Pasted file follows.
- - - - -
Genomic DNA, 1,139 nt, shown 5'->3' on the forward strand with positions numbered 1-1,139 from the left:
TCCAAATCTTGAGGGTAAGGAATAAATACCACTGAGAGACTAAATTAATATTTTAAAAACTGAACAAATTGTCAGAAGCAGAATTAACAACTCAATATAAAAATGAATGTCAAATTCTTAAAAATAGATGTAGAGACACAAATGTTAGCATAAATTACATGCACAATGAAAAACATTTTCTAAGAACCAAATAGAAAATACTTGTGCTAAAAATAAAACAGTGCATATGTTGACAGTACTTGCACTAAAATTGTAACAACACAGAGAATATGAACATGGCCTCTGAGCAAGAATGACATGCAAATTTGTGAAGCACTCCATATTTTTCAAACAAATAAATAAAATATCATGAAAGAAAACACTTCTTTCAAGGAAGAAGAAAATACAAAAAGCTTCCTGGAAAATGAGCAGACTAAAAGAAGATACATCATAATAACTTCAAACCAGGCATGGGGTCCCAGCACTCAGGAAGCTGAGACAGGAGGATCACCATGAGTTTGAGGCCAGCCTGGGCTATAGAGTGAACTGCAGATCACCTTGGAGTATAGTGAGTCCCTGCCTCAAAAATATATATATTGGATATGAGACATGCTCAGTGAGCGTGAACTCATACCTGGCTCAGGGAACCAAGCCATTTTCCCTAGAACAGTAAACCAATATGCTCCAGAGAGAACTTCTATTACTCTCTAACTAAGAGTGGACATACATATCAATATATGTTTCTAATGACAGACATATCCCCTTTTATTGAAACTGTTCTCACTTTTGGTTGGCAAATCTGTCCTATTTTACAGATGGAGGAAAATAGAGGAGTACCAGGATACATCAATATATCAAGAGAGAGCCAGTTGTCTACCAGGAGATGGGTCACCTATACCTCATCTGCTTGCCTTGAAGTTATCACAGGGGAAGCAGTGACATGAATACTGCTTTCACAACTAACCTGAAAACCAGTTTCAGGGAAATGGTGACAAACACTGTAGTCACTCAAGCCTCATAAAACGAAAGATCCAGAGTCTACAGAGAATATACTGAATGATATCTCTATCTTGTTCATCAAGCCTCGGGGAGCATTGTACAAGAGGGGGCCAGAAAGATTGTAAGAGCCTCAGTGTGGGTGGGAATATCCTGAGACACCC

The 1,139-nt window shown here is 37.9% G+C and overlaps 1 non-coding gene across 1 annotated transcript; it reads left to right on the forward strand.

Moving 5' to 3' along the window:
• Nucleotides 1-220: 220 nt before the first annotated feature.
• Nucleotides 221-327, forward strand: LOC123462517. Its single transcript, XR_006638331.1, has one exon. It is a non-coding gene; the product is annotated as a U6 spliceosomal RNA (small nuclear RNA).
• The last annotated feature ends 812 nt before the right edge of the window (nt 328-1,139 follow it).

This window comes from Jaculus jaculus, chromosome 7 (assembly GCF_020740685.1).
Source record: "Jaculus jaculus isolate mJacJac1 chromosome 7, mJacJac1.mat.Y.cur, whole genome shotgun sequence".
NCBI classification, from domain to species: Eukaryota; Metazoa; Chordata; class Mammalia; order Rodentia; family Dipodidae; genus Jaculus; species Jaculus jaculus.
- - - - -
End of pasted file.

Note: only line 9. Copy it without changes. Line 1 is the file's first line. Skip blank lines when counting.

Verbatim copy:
Source record: "Jaculus jaculus isolate mJacJac1 chromosome 7, mJacJac1.mat.Y.cur, whole genome shotgun sequence".